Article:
China’s securities regulator is planning to expand the RMB qualified foreign institutional investor (RQFII) programme to accelerate the opening up of domestic capital markets to overseas investors, its vice-chairman Yao Gang told the Asian Financial Forum yesterday.

The RQFII scheme was introduced last month to permit Hong Kong subsidiaries of Chinese fund companies and securities firms to raise renminbi offshore and invest back into the onshore securities market.

An initial quota of Rmb20 billion ($3.1 billion) was announced to be shared among firms approved for a licence, and already this sum has been allocated in full to 21 companies.

And at the forum Yao Gang affirmed that the China Securities Regulatory Commission (CSRC) is intent on expanding the programme.

Ben Zhang, joint managing director of Hai Tong International Asset Management, predicted the CSRC would unveil a second batch of RQFII quotas within six to nine months, with an amount exceeding the previous Rmb20 billion.

Having launched an offshore RMB fixed income fund only yesterday, Doris Lian, CEO of Da Cheng International AM, points out that expansion of the RQFII scheme will stimulate further growth in offshore RMB deposits, generating a need for more RQFII investment products.

CSRC’s efforts to push forward the RQFII programme are in line with Beijing’s drive to increase overseas investment this year and improve the structure of the domestic capital markets, including greater participation from institutional investors.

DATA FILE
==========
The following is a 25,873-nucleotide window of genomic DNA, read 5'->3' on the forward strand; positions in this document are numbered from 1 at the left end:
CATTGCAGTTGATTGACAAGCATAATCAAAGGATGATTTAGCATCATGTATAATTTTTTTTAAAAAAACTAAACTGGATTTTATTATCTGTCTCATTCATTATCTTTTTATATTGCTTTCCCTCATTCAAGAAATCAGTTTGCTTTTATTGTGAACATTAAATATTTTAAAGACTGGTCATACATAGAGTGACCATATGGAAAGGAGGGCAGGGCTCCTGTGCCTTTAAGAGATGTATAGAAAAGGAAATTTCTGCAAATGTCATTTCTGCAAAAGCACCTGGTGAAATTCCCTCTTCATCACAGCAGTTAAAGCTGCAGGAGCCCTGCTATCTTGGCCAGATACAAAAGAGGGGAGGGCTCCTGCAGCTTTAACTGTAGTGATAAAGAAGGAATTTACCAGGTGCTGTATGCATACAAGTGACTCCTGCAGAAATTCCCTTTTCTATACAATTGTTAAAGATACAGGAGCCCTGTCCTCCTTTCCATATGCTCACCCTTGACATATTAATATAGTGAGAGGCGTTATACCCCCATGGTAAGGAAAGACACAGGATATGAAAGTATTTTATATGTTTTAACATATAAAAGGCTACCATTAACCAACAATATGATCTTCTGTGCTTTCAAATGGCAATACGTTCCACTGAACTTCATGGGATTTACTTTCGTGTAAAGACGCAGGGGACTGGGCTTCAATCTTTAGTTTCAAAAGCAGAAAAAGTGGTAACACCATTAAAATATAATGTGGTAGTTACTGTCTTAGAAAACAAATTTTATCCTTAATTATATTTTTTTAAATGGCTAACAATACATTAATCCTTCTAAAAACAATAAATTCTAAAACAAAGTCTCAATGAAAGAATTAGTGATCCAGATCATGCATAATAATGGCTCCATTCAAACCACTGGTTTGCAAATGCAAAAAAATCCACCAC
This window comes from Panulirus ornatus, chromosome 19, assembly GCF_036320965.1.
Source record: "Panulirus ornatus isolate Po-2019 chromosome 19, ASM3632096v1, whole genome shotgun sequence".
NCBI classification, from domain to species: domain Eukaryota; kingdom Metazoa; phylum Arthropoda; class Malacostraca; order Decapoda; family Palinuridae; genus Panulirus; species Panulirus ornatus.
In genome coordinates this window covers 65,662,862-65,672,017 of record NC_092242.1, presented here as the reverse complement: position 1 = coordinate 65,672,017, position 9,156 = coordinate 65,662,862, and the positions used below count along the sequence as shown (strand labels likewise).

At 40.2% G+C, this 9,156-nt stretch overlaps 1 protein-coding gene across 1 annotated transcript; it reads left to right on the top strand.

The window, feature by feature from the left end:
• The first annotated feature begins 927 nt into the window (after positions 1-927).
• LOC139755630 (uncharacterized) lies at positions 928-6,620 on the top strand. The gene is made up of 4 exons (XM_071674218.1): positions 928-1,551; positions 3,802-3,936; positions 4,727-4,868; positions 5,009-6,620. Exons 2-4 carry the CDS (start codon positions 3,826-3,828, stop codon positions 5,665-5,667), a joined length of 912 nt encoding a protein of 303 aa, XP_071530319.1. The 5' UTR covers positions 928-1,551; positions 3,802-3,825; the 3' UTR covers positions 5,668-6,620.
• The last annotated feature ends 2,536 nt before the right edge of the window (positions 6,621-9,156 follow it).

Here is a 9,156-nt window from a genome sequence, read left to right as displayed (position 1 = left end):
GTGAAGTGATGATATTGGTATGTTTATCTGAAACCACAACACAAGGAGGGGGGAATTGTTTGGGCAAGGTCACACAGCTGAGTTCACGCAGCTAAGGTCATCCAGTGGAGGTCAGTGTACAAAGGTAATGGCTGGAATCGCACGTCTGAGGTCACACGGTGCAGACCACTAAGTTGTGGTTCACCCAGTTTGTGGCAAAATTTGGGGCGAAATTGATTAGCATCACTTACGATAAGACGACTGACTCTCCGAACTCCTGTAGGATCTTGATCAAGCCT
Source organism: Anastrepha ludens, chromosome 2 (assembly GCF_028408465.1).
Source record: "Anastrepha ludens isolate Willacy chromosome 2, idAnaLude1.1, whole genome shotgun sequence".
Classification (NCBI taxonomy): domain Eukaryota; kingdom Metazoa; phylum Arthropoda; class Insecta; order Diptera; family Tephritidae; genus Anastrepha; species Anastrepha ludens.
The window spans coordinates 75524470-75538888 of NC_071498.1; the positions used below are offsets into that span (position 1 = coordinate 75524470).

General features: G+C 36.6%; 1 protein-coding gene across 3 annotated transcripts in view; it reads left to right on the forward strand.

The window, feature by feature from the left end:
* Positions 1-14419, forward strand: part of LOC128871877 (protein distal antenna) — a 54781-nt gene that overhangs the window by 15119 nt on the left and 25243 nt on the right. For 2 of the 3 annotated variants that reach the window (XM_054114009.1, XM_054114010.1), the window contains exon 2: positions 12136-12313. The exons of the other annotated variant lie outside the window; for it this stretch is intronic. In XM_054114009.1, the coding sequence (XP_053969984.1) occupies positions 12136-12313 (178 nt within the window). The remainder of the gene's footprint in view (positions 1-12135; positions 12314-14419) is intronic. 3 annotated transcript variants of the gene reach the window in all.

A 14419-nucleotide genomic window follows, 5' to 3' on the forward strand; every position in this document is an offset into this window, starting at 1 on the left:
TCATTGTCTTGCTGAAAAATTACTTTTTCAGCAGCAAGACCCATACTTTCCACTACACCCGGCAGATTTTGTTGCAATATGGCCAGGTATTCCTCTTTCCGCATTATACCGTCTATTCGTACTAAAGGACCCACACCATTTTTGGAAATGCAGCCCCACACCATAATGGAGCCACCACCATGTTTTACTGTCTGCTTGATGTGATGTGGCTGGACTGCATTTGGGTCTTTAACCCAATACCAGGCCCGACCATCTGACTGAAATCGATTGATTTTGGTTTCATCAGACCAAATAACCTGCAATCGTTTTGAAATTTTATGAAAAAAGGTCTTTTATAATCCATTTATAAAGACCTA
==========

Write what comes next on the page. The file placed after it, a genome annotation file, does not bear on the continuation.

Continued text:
During a securities and futures regulatory meeting on January 9, CSRC chairman Guo Shuqing indicated plans to quicken the approvals process for qualified foreign institutional investor (QFII) licences and increase investment quotas, and at the same time enlarge the RQFII scheme.

And last weekend Dai Xianglong, chairman of the National Council for Social Security Fund (NCSSF), urged incremental expansion of QFII investment quotas and the eventual removal of quota restrictions.

He suggested that China learn from the experiences of other countries such as India in terms of opening up their domestic stock market to foreign investors and gradually increasing QFII investment quotas until the restrictions are finally abolished.

Close regulatory restrictions on foreign institutional capital could be replaced by the establishment of caps on each institutional investor’s holding of individual stocks, and that could be executed automatically in the trading process, Dai notes.

According to CSRC’s latest disclosure on December 13 last year, a total of 121 foreign institutions have obtained QFII licences. Korea’s National Pension System is among the latest batch to receive a licence, as reported by AsianInvestor.